Washington’s professional football team lost another game Sunday, but owner Daniel Snyder’s biggest headache might not even be his star quarterback’s reinjured knee. As opposition to the name of his football team continues to swell, Snyder got another prominent opponent over the weekend, this time in the form of House Minority Leader Nancy Pelosi (D-CA).
In an interview with The Hill, Pelosi said it “probably would be a good idea if they change the name,” adding herself to a growing list of members of Congress and political figures who have spoken out against the name this year. Both Native American members of the House Indian Affairs Committee oppose the name, as does D.C.’s delegate to Congress and other members who signed a letter asking NFL commissioner Roger Goodell to consider a change earlier this year. President Obama last month said that he would “think about changing” the name were he in Snyder’s position.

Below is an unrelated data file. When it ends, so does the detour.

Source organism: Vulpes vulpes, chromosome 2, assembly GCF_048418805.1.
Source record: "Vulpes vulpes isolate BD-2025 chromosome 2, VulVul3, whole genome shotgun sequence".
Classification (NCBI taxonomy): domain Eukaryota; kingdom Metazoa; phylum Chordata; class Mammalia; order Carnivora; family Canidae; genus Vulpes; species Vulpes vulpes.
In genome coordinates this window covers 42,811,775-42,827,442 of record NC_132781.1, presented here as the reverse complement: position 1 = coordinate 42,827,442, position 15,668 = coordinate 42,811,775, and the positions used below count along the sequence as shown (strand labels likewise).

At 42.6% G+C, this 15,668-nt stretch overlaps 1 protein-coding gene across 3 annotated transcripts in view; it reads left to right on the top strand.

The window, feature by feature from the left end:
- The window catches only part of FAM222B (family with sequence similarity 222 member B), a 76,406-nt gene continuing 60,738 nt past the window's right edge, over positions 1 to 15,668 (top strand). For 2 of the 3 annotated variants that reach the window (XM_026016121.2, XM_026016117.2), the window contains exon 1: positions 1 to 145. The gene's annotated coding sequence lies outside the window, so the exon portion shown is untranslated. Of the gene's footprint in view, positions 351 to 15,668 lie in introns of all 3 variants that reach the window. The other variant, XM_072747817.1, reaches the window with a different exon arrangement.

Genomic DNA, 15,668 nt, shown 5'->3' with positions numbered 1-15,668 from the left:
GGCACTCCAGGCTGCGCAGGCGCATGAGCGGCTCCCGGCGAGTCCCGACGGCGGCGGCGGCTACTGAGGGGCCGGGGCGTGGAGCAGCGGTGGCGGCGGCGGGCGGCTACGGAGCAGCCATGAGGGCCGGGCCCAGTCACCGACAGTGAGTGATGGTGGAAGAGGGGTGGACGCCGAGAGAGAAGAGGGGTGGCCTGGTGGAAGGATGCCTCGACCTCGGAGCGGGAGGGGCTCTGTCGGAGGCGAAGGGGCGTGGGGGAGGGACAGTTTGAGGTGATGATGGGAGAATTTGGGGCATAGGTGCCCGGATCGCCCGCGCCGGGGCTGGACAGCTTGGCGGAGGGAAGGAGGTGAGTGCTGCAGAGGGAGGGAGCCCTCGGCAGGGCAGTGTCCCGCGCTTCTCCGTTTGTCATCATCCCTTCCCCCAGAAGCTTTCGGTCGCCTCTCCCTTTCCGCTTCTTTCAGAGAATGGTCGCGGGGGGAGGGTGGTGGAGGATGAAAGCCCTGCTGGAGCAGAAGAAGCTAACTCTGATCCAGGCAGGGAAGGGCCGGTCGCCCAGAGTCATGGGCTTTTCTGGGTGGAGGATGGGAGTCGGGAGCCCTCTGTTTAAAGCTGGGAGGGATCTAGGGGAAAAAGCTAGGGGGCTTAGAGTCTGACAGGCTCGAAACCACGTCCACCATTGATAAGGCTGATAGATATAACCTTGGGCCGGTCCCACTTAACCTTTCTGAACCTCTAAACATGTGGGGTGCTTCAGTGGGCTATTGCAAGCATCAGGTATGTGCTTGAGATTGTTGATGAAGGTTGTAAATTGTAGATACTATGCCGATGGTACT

Snyder has successfully dismissed congressional criticism and a growing wave of opposition from Native American groups — the Oneida Nation, the National Congress of American Indians, and others — and is in the process of defending his franchise against a federal lawsuit challenging the name’s trademark protection. And while public opinion remains tilted in his favor even in D.C., that tide may be shifting too, thanks to opposition from the city’s black clergy members that will soon intensify.
Rev. Graylan Hagler, a senior minister at D.C.’s Plymouth Congregational United Church of Christ, has been preaching against the name for two decades, and he told Religion News Service last week that he now has more than 100 other clergy committed to preaching about the subject in the coming weeks. Hagler and his fellow clergy will also circulate petitions through their congregations to send …read more